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Actors in puppet parody of 'The Golden Girls' honor Betty White

'That Golden Girls Show' plays the Fargo Theatre on Thursday night.

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"That Golden Girls Show" revives the classic sitcom characters with puppets.
Contributed / Lu Zielinski
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FARGO — Lu Zielinski always wanted to be on “Sesame Street,” but instead of singing songs with Elmo, she’s found herself trading barbs with elderly lady puppets.

Zielinski recently joined the cast of "That Golden Girls Show: A Puppet Parody," as Blanche Devereaux. The touring production brings puppet versions of the four main characters to life and delivers some of the classic sitcom’s biggest jokes.

“To be able to play these iconic women is so incredible,” Zielinski says.

The bond between the actors and the characters is so strong, the recent death of comic legend Betty White, who played Rose Nylund on the sitcom, hit the cast hard.

“Our Rose was beside herself,” Zielinski says.

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On Monday, Jan. 17, what would have been White’s 100th birthday, the actor who plays Rose, Samantha Lee Mason, took over "That Golden Girls Show's" Instagram account to honor the late actress.

White may never have seen the puppet version of the show, but the young actors all grew up on “The Golden Girls,” even if the show originally aired from 1985 to 1992 — before they were watching in prime time. Zielinski grew up watching the show in syndication.

“That solidified who I am as a comedian,” she says.

She doesn’t necessarily identify with Blanche’s history as a Southern belle, or her current status as self-centered and man-hungry, but she appreciates her as a character.

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Lu Zielinski finds herself playing to the crowd to deliver Blanche's line.
Contributed / Lu Zielinski

“I cannot say I live such a salacious life,” Zielinski says. “I love her because she’s a charmer and gets what she wants in life. She’s so unabashed about herself. It’s her confidence I identify with. I think it’s amazing.”

She never thought about becoming a puppeteer until last year when she heard the show was looking for a new Blanche. She auditioned and then took a crash course in puppeteering to learn how to act with her hand stuffed into a fuzzy head.

“It was a whirlwind experience,” she says. “It’s like learning a piano concerto without sheet music and with a Southern dialect. It’s so crazy. Puppeteers don’t get nearly enough credit.”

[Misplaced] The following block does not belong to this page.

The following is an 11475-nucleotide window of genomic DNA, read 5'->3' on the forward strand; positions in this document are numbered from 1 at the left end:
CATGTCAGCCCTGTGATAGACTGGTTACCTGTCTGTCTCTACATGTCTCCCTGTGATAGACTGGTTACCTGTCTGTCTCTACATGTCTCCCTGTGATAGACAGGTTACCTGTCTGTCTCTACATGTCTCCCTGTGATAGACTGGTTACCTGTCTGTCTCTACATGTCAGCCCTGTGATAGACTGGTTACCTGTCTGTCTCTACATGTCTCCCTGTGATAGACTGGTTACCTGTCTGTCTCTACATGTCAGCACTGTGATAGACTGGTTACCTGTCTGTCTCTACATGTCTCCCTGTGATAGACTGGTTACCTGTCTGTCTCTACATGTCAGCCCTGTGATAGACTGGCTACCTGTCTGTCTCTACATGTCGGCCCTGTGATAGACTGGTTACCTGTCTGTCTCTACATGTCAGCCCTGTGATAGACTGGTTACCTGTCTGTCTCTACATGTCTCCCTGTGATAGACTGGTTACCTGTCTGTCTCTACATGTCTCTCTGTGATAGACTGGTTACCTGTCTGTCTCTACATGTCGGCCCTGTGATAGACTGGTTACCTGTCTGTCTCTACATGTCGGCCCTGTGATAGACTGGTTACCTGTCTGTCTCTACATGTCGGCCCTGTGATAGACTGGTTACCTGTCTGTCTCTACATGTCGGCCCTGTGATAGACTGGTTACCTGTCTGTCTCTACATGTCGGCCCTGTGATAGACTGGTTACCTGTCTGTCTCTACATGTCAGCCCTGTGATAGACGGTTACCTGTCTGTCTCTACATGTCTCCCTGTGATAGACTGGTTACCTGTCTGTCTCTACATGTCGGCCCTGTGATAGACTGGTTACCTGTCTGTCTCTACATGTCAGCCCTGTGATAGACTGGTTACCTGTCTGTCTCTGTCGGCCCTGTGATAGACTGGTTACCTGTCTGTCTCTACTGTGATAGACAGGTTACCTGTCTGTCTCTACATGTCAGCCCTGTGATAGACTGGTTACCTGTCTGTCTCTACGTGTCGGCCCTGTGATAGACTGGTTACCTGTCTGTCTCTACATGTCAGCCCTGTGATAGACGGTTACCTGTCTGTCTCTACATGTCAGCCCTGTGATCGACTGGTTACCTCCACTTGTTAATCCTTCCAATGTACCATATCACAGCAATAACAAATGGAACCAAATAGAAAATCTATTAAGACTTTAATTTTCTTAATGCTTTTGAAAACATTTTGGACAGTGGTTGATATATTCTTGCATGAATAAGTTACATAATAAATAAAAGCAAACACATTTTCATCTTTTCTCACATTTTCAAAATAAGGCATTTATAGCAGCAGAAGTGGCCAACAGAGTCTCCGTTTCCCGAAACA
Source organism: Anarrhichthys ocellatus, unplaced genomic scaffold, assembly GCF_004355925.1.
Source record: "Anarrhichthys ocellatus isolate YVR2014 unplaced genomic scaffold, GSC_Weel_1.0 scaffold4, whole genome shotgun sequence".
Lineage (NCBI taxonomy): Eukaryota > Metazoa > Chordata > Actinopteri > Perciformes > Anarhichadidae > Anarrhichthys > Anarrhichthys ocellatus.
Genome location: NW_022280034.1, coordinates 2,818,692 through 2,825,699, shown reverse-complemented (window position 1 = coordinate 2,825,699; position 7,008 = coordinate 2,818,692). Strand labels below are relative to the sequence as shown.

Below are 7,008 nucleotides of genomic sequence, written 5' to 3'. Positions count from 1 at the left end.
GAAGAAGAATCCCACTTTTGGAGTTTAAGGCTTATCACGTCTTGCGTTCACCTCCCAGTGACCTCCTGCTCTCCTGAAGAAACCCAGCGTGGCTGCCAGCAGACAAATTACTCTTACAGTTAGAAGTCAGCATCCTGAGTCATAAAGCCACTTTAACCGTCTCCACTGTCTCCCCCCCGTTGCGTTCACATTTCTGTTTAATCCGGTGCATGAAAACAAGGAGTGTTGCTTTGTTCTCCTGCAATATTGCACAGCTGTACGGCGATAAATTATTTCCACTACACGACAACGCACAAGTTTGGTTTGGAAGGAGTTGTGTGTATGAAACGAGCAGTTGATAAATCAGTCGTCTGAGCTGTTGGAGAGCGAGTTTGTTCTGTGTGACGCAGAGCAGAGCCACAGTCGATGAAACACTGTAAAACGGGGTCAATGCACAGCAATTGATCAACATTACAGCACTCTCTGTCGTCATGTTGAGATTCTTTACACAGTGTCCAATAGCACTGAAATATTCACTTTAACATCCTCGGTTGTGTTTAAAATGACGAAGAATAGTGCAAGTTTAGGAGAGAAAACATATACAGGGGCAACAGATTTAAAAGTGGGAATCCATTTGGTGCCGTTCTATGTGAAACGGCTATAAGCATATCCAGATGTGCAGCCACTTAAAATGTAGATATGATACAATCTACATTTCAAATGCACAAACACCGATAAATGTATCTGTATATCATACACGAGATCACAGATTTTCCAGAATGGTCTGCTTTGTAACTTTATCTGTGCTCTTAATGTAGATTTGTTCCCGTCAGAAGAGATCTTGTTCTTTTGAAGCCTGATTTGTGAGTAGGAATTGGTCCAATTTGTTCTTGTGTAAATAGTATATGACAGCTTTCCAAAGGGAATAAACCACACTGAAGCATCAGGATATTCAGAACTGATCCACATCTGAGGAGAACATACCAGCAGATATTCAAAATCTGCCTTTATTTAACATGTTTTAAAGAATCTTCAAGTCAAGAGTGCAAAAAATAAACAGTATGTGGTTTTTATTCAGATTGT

Onstage, the actors don’t hide behind props, and she’s found herself facing the audience at times to deliver punchlines.

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“I definitely do play to the audience quite a bit,” she says. “I have zero facial filter so whatever happens explodes on my face. We are breaking the fourth wall in that way.”

One of the things she had to get used to was where she should look: at the puppet or the actor she’s playing opposite.

“You’d think you’d want to look at the puppet’s eyes. My connection with the puppet is so much stronger, but then I catch my fellow actors’ eyes and realize we’ve found something to explore,” she says.

The live production basically restages two episodes with just some minor tweaks.

“There are a couple of modern jokes, but we’re not trying to do anything current,” Zielinski says. “We’re paying homage to the series. If you know the show, well, you can call out some of the lines.”

The show that made her laugh as a little girl now makes her smile for a different reason as an adult.

“Now it’s turned into a comfort show for me. It makes me feel at ease,” she says. “At the end of the day, it shows you what friendship is. You can tease them to no end, but it’s all rooted in friendship.”

She’s gained new friends since joining the tour last year, and the passing of White only bolstered the actors’ friendship.

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“It solidified our love for each other,” she says. “I’m spoiled rotten with this opportunity. I’m the luckiest woman on the planet.”

If you go

What: "That Golden Girls Show"
When: 8 p.m. Thursday, Jan. 20
Where: Fargo Theatre, 314 Broadway
Info: Tickets are $39.50, plus fees; masks are required for all audience members

Related Topics: THEATERFARGOTELEVISION
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